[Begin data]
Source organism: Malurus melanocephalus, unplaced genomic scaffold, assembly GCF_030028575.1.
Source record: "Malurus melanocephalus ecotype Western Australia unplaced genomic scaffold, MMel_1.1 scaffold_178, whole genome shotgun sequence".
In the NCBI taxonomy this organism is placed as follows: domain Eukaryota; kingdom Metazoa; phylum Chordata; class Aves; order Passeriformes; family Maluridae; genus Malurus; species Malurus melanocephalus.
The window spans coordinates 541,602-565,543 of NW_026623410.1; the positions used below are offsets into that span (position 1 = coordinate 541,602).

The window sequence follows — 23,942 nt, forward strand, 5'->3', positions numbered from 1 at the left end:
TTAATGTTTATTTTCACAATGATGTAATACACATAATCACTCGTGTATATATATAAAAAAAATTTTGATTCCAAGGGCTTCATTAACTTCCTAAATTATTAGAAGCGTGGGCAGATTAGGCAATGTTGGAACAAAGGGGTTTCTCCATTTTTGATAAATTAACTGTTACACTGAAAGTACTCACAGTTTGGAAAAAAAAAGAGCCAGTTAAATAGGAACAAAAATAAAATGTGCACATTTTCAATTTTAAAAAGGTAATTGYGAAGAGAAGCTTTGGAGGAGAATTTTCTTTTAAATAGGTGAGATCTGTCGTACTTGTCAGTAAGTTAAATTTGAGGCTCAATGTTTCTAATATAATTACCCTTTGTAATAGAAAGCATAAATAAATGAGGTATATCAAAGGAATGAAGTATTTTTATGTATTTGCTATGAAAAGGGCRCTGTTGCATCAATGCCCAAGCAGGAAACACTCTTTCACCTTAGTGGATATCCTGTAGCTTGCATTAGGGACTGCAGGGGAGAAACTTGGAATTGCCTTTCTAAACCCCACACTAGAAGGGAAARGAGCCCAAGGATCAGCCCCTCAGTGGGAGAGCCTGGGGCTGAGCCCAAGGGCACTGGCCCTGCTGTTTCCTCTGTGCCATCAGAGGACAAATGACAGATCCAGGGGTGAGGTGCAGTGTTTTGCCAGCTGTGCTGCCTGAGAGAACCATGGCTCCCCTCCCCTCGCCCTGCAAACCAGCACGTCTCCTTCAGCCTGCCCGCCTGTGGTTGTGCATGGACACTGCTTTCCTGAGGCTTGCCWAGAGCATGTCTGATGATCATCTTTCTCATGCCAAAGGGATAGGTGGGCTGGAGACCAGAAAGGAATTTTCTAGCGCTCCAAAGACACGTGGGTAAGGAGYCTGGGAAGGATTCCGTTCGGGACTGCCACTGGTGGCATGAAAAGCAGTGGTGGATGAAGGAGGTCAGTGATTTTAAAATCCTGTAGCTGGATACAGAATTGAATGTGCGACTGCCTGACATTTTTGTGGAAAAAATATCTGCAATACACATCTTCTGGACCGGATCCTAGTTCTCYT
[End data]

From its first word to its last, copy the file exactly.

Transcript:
Source organism: Malurus melanocephalus, unplaced genomic scaffold, assembly GCF_030028575.1.
Source record: "Malurus melanocephalus ecotype Western Australia unplaced genomic scaffold, MMel_1.1 scaffold_178, whole genome shotgun sequence".
In the NCBI taxonomy this organism is placed as follows: domain Eukaryota; kingdom Metazoa; phylum Chordata; class Aves; order Passeriformes; family Maluridae; genus Malurus; species Malurus melanocephalus.
The window spans coordinates 541,602-565,543 of NW_026623410.1; the positions used below are offsets into that span (position 1 = coordinate 541,602).

The window sequence follows — 23,942 nt, forward strand, 5'->3', positions numbered from 1 at the left end:
TTAATGTTTATTTTCACAATGATGTAATACACATAATCACTCGTGTATATATATAAAAAAAATTTTGATTCCAAGGGCTTCATTAACTTCCTAAATTATTAGAAGCGTGGGCAGATTAGGCAATGTTGGAACAAAGGGGTTTCTCCATTTTTGATAAATTAACTGTTACACTGAAAGTACTCACAGTTTGGAAAAAAAAAGAGCCAGTTAAATAGGAACAAAAATAAAATGTGCACATTTTCAATTTTAAAAAGGTAATTGYGAAGAGAAGCTTTGGAGGAGAATTTTCTTTTAAATAGGTGAGATCTGTCGTACTTGTCAGTAAGTTAAATTTGAGGCTCAATGTTTCTAATATAATTACCCTTTGTAATAGAAAGCATAAATAAATGAGGTATATCAAAGGAATGAAGTATTTTTATGTATTTGCTATGAAAAGGGCRCTGTTGCATCAATGCCCAAGCAGGAAACACTCTTTCACCTTAGTGGATATCCTGTAGCTTGCATTAGGGACTGCAGGGGAGAAACTTGGAATTGCCTTTCTAAACCCCACACTAGAAGGGAAARGAGCCCAAGGATCAGCCCCTCAGTGGGAGAGCCTGGGGCTGAGCCCAAGGGCACTGGCCCTGCTGTTTCCTCTGTGCCATCAGAGGACAAATGACAGATCCAGGGGTGAGGTGCAGTGTTTTGCCAGCTGTGCTGCCTGAGAGAACCATGGCTCCCCTCCCCTCGCCCTGCAAACCAGCACGTCTCCTTCAGCCTGCCCGCCTGTGGTTGTGCATGGACACTGCTTTCCTGAGGCTTGCCWAGAGCATGTCTGATGATCATCTTTCTCATGCCAAAGGGATAGGTGGGCTGGAGACCAGAAAGGAATTTTCTAGCGCTCCAAAGACACGTGGGTAAGGAGYCTGGGAAGGATTCCGTTCGGGACTGCCACTGGTGGCATGAAAAGCAGTGGTGGATGAAGGAGGTCAGTGATTTTAAAATCCTGTAGCTGGATACAGAATTGAATGTGCGACTGCCTGACATTTTTGTGGAAAAAATATCTGCAATACACATCTTCTGGACCGGATCCTAGTTCTCYT